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April 05, 2019

6-Year-Old Marks Herself in Red Blotches for 4 Days after Noticing Sick Friends Missing School

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When six-year-old Lily Schooley hatched a plan to get out of a spelling test, she had no idea it would come back to bite her one red dot at a time.

Charlotte Schooley from Saint Austell, Cornwell shared how her daughter’s attempt at a sick day backfired when she discovered how “permanent” the red Sharpie pen turned out to be while she did “her homework.”

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Lily wanted to get out of a spelling test the next day and noticed that some of the kids at school recently came down with chickenpox, and since she’s had it before, Lily decided it the perfect way to miss the entire day of school.

She asked her 34-year-old mum for a red marker pen and ran downstairs 10 minutes later to set her plan in motion.

She complained of an itchy rash and showed her parents, who immediately saw through the rouse but asked her none the less what the matter was. “I think I've got chicken pox; I can't go to school,” Lily told her mum.

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Charlotte and David played along and pretended to be concerned about Lily’s sudden rash while trying not to laugh. The six-year-old played the role well until Charlotte insisted that they take her to the hospital.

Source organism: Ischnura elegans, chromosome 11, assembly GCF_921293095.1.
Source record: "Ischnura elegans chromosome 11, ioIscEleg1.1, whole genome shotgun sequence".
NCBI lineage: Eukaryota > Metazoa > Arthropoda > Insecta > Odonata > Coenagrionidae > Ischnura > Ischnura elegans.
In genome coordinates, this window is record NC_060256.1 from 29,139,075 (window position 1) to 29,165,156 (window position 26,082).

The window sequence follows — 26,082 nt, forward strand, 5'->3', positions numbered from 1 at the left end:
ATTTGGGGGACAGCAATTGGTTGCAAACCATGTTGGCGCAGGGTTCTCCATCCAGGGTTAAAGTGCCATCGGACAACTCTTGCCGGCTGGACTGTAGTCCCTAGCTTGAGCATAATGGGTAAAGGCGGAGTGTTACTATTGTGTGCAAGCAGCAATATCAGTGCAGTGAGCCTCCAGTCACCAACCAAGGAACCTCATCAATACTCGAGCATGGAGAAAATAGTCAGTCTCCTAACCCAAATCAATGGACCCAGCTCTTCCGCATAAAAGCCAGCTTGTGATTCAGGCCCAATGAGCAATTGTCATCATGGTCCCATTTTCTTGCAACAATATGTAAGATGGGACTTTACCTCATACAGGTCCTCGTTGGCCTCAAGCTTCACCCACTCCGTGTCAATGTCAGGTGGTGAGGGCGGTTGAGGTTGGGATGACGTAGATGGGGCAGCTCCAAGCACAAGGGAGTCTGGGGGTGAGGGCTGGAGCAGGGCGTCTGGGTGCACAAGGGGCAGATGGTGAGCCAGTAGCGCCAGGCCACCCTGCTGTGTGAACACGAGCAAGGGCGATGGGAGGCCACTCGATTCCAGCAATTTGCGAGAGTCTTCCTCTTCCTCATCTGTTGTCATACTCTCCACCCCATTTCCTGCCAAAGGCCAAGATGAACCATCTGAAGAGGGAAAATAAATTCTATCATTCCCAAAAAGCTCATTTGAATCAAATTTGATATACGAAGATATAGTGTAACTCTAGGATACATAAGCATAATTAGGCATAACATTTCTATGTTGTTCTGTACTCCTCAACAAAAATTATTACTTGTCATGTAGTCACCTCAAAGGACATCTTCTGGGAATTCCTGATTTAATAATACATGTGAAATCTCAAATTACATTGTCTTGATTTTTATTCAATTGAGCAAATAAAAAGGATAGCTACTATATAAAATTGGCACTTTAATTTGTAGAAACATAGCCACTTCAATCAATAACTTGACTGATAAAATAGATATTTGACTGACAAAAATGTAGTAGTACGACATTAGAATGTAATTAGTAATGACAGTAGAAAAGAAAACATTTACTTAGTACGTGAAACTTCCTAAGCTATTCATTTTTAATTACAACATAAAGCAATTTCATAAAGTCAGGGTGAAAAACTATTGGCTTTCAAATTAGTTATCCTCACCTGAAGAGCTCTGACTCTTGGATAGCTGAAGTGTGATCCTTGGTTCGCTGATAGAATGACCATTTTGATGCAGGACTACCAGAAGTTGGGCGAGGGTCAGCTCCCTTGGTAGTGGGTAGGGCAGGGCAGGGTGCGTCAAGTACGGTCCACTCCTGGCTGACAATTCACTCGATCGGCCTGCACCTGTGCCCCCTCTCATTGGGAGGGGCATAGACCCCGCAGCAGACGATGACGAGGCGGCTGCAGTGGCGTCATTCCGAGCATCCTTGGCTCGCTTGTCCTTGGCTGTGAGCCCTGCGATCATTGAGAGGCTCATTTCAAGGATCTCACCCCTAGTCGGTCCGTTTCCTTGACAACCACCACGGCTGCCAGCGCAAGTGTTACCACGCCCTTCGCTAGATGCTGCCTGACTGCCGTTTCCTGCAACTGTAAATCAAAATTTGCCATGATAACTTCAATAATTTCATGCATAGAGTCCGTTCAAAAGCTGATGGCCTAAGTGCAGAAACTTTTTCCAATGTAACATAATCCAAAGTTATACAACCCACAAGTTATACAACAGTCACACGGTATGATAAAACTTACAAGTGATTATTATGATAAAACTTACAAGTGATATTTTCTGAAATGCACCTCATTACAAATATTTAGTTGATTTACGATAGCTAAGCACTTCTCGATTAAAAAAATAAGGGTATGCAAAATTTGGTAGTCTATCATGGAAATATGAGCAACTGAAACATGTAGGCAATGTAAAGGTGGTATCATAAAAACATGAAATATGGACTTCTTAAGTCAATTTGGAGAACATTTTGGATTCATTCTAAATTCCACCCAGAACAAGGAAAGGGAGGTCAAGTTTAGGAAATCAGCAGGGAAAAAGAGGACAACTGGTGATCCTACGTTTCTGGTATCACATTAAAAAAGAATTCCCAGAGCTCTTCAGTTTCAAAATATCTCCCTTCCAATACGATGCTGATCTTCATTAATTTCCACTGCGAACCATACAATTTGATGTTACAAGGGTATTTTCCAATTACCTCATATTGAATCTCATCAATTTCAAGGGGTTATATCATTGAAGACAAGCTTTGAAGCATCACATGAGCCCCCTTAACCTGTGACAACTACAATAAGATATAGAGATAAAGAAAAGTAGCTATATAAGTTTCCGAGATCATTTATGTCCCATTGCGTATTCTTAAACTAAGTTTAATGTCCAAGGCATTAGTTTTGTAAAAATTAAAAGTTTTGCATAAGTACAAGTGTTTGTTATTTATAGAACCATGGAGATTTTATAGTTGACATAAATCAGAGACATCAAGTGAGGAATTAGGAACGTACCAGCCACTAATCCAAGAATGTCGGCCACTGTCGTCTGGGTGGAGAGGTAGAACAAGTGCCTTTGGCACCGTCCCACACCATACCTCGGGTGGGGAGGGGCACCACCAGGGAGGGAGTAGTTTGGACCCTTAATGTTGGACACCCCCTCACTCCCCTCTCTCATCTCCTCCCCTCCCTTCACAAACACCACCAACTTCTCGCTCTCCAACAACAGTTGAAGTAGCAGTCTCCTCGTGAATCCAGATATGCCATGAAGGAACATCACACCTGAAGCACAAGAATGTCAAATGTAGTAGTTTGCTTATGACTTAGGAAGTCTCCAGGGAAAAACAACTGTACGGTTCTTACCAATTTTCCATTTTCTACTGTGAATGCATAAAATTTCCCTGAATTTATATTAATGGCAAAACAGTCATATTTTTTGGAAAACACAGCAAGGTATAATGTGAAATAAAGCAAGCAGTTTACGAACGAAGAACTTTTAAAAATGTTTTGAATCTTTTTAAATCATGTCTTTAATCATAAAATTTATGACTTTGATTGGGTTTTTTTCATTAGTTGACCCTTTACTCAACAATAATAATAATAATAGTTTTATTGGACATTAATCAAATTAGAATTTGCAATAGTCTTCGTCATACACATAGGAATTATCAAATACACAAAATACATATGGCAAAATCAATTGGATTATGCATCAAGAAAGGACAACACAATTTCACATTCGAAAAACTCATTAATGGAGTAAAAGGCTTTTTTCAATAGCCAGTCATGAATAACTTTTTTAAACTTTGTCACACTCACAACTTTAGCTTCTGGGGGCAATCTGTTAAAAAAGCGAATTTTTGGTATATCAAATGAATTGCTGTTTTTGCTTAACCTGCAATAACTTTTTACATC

The youngster ran upstairs and tried to scrub off the spots she painstakingly spread across her body. No amount of body wash, baby oil, hairspray, or soap could help get the spots off.

But then came Lily’s next concern after she realized that she’d now have to go to school anyway with spots she can’t get off. "I can't go to school Mummy because everyone will laugh," Lily retorted.

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That didn’t get her out of going to school either, and Charlotte had to send a note along with Lily to school to explain that the spots were not contagious nor real. It took four days before the red dots came off.

As a father himself, and no stranger to the industriousness of a child, pediatrician David L. Hill, M.D., pointed towards some telltale signs that a youngster might be faking illness.

Many children have the usual complaints of “my head hurts” or “I have a tummy ache” and since fever is a guarantee stay-at-home ticket, it's a firm favorite to try as well.

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A fever is not easy to fake, and oral testing with a thermometer with 100°F as a cutoff, after making sure the youngster didn’t eat or drink anything warm beforehand or is winded from exercise before testing, would show whether the fever is real or not.

If your child complains of headache and it persists for more than two hours after you’ve tried ibuprofen or acetaminophen, a doctors visit would be wise. Your child’s general behavior will also show if something is wrong.

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Being lethargic and unwilling to joke or play around, sobbing and closing eyes would indicate that the complaints should not be dismissed.

Even if your little one had used the tactic in the past to get out of certain things, investigate each complaint on its own merit and make sure you don’t miss something important.

For reasons made clear by 19-year-old Emmanual Franklin, parents don’t want their children faking situations to become a habit.

In January the South Carolina teen got arrested after he faked his kidnapping and blackmailed his own mother for $130.

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